Profile of José Dias Herrera
In 1958, the 17-year-old was selected to play for the Seleção at the 1958 World Cup in Sweden. Pelé missed the fi rst two games of the tournament with a knee injury. He made up for lost time by scoring the game-winning goal in the quarterfi nals and a hat trick in the semifi nals. After Pelé’s two goals against Sweden in the fi nal, his teammates lifted the child prodigy onto their shoulders and hoisted their country’s fi rst Jules Rimet Trophy.
The 1958 World Cup revealed to the public the greatness of Pelé, in which this triumph was only the beginning. He became the youngest ever winner of a World Cup tournament and the youngest scorer in a World Cup Final. He later led Brazil to two more World Cup titles, in 1962 (Chile) and 1970 (Mexico). As of today, Pelé is the only football player to have won three World Cup tournaments and he remains the top scorer in the history of the Brazil National team with 77 goals.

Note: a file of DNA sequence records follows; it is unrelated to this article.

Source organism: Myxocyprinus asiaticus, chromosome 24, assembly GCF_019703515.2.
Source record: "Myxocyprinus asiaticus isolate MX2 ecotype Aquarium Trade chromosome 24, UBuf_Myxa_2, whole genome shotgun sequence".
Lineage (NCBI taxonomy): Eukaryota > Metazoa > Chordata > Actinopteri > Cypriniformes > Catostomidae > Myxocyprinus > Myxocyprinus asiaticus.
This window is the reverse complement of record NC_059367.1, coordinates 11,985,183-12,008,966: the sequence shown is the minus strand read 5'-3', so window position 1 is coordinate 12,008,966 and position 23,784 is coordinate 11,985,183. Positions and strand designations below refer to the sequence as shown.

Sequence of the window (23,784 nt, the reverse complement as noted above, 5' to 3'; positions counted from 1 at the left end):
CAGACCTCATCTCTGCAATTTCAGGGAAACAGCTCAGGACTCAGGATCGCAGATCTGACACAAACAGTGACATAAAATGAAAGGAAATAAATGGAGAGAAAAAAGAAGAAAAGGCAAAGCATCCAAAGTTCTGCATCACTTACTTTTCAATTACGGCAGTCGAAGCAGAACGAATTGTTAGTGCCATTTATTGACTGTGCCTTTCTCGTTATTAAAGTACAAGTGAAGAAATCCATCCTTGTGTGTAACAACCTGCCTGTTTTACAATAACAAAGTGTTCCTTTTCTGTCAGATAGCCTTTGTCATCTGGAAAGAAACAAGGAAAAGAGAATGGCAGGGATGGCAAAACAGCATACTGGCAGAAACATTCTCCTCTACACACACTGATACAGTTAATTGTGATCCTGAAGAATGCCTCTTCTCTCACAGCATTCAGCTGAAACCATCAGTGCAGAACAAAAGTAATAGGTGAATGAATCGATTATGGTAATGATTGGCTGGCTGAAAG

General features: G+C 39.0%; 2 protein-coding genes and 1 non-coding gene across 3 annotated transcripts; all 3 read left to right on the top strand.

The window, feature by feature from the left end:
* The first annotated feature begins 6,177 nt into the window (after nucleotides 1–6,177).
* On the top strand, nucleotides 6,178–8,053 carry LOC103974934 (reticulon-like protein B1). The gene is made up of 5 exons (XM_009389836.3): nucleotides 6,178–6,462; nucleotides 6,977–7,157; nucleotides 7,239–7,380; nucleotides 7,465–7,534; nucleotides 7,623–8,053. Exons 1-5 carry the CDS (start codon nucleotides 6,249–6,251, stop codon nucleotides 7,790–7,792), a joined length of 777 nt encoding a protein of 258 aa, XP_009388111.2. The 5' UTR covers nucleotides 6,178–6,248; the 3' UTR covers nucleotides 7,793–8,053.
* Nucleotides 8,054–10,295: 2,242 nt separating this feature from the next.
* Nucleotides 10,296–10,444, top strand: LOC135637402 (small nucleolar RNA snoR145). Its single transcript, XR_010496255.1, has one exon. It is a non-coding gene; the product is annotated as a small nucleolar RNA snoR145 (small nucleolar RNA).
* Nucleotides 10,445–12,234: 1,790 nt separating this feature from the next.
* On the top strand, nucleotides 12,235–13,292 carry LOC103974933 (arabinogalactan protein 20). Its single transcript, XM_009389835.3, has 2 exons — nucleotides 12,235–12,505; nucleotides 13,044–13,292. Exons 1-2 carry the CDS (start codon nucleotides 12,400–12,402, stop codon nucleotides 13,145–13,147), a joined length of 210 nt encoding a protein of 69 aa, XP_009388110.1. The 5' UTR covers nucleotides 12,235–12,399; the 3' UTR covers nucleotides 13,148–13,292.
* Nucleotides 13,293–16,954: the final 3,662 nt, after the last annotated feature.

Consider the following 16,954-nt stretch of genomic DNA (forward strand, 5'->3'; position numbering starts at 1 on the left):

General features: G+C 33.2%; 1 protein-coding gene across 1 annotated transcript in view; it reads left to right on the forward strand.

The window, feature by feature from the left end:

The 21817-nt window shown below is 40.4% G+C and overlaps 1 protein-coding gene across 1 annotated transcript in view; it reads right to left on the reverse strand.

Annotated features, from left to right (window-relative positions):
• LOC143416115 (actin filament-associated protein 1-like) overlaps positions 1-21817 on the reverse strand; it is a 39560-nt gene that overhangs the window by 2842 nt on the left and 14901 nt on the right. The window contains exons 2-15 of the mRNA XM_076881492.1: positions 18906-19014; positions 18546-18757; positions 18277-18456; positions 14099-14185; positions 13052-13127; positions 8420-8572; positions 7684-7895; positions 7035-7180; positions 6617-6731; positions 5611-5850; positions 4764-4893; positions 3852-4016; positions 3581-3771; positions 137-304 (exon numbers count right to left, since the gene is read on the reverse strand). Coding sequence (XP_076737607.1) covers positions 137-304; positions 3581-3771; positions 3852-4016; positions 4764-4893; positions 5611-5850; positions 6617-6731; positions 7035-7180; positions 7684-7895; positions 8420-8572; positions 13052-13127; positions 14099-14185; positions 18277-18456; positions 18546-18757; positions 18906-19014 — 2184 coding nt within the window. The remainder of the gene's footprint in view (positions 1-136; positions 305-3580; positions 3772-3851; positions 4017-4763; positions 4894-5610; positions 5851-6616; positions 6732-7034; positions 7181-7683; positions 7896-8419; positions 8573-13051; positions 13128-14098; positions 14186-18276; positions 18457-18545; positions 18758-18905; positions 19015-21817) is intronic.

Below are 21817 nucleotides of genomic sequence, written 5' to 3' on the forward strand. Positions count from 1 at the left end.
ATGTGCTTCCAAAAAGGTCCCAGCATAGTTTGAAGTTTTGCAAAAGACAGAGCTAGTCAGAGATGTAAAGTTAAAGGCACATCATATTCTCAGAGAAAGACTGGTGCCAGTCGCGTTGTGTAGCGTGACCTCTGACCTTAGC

In 1975, after 18 years with Santos FC where he won multiple international and national trophies, he joined the New York Cosmos of the North American Soccer League (NASL). During his three years in New York, Pelé lead the Cosmos to the 1977 NASL title and brought great excitement to football and inspiration to young players in the United States. He capped off his career with an emotional farewell game on October 1, 1977, in a sold-out Giants Stadium, playing the first half with the Cosmos and the second half for Santos. Since his retirement from football, Pelé continues to make positive contributions to the game and travels the world to interact with his fans. Named one of the “Top 20
Most Important People of the 20th Century” (Time Magazine) and “Football Player of the Century” (FIFA), Pelé today maintains his commitment to the sport and to society by fulfi lling various roles as spokesperson, ambassador and philanthropist. In 2014, he was awarded the first ever FIFA Ballon d’Or Prix d’Honneur in recognition of the dazzling career and achievements.